3055224

1988

http://www.ncbi.nlm.nih.gov/pubmed/3055224

          Aflatoxin B1

186907

Carcinogenic mycotoxins

Rats with conventional gut microbiota have shown two-fold increase in the aflatoxin concentration in S9liver fraction. Additionally, upon an attempt to assay the effect of the gut microbiota on the mutagenic effect of aflatoxin employing an in-vivo modified Ames test with Salmonella typhimurium TA98 as a mutagenicity indicator and comparing conventional and germfree rats, the rats with conventional gut microbiota have displayed higher number of Salmonella typhimurium TA98 mutants.

Potentiated toxic effects

Rowland, I. R. (1988). Interactions of the Gut Microflora and the Host in Toxicology. Toxicol Pathol. 16: 147. DOI: 10.1177/019262338801600207

3055224

1988

http://www.ncbi.nlm.nih.gov/pubmed/3055224         

Catechins and Epicatechins

http://pubchem.ncbi.nlm.nih.gov/summary/summary.cgi?cid=9064&loc=ec_rcs

http://pubchem.ncbi.nlm.nih.gov/summary/summary.cgi?cid=72276&loc=ec_rcs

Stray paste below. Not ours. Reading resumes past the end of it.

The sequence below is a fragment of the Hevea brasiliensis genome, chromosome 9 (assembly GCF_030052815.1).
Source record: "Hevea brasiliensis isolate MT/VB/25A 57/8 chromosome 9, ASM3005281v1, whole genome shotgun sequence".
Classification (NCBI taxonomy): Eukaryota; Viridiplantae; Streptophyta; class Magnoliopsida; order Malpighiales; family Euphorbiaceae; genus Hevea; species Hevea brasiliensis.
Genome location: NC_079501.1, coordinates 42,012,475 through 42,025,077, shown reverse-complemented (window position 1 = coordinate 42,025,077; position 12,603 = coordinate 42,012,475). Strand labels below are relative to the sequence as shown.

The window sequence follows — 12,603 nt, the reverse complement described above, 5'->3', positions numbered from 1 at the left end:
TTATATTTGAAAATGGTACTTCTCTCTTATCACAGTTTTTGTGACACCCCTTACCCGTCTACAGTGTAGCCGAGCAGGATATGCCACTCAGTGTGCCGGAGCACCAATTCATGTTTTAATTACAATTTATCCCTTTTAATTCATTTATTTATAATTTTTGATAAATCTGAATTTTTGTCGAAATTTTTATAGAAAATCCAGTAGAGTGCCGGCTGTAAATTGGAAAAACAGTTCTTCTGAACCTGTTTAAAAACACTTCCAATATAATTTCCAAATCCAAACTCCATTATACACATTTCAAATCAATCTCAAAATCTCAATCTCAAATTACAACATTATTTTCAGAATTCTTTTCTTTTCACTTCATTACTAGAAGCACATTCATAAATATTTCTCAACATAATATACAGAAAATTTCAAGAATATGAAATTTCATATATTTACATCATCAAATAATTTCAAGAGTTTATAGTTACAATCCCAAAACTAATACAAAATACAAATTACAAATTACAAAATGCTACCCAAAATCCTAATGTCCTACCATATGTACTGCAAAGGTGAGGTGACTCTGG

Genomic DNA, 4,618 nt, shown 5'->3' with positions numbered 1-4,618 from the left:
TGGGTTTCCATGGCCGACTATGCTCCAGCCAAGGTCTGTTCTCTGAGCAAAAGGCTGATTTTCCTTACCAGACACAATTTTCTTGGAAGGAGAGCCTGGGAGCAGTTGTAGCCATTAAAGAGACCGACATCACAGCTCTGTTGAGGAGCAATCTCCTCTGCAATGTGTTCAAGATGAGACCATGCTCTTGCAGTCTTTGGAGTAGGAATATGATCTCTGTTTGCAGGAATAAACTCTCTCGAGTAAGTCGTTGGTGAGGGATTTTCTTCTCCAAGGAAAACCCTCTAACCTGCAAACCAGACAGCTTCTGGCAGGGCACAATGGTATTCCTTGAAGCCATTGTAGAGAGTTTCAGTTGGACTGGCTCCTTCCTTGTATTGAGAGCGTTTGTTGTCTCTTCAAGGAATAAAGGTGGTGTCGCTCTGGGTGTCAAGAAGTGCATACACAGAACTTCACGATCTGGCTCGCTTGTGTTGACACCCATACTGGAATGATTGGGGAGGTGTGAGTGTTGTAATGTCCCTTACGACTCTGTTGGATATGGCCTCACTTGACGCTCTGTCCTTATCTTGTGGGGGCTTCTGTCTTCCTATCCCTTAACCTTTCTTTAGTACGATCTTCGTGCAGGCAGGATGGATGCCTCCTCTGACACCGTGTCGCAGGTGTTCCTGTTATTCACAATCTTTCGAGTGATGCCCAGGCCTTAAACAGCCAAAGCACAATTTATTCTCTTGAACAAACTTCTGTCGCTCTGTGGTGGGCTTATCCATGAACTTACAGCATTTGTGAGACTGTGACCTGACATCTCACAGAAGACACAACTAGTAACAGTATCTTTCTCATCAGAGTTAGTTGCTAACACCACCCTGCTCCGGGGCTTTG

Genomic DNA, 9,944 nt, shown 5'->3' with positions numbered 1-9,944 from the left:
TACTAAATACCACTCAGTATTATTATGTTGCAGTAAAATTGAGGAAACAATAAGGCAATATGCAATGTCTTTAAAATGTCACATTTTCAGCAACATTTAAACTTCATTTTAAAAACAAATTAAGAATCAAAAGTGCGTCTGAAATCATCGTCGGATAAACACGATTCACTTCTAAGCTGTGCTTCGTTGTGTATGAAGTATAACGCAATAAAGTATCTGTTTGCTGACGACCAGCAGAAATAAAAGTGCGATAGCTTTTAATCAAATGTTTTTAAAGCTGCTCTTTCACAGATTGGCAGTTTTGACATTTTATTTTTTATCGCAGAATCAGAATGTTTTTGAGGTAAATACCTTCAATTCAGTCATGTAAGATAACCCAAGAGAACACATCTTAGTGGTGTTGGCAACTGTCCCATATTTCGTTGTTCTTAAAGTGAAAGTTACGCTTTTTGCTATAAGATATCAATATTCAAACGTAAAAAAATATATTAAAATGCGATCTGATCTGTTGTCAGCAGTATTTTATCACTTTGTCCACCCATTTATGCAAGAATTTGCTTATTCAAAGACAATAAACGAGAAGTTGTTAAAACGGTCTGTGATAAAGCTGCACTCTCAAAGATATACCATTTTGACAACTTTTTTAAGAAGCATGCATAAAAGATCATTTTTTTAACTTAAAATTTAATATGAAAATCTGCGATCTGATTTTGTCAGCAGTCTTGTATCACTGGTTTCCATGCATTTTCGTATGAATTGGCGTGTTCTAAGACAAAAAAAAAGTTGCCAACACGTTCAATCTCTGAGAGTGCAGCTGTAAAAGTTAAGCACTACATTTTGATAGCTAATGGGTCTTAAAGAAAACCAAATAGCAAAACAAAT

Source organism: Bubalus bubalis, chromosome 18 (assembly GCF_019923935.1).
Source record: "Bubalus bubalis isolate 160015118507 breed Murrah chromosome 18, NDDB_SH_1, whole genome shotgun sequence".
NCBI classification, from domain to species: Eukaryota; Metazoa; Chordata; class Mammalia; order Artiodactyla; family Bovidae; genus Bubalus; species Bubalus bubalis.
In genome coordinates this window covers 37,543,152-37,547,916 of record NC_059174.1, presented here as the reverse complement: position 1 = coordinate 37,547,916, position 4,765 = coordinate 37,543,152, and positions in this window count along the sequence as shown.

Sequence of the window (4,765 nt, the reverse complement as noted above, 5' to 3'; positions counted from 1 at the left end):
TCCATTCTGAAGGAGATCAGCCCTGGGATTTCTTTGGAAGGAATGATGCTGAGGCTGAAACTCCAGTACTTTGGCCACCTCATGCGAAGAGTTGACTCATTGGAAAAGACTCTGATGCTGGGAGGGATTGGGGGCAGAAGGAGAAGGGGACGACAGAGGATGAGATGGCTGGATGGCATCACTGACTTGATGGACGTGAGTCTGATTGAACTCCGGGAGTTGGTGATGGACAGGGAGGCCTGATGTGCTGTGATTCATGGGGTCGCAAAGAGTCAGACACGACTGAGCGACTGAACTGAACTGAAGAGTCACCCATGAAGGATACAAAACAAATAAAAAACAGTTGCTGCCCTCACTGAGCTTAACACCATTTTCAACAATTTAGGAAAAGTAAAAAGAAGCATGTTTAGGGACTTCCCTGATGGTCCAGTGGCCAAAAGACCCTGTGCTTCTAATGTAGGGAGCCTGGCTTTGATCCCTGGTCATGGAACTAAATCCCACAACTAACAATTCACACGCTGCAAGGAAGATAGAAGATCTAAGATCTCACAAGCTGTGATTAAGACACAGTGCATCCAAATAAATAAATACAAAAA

Antioxidants

The effects of (+)-catechins and (-)-epicatechins on liver and intestinal enzymes have been reported to be different between germ free rats and rats with human gut flora. In germ free rats, (+)-catechins and (-)-epicatechins resulted in increase in the levels of live r CYP450 2C11 and (+) catechins caused elevation in the specific activity of  liver UGT-Chloramphenicol. In addition, cytosolic GST levels has been reported to be increased in rats harbouring human gut flora upon the administration of (+)-catechins. However, in both germ free and human microbiota inoculated rats, (+)-catechins and (-)-epicatechins increased the specific activity of UGT-4-methyl umbelliferone in intestine. Furthermore, the specific activity of intestinal UGT-Chloramphenicol has been reported to be increased in rats inoculated with human microbiota.

Indirect effect through enzymatic induction

Lhoste E F, Ouriet V, Flinois J-P, Brezillion C., Magdalou J., Cheze C, Nugon-Baudon L. (2003). The human colonic microflora influences the alterations of xenobiotic-metabolizing enzymes by catechins in male F344 rats. Food and Chemocal Toxicology. 41:695-702

12659723

2003

http://www.ncbi.nlm.nih.gov/pubmed/12659723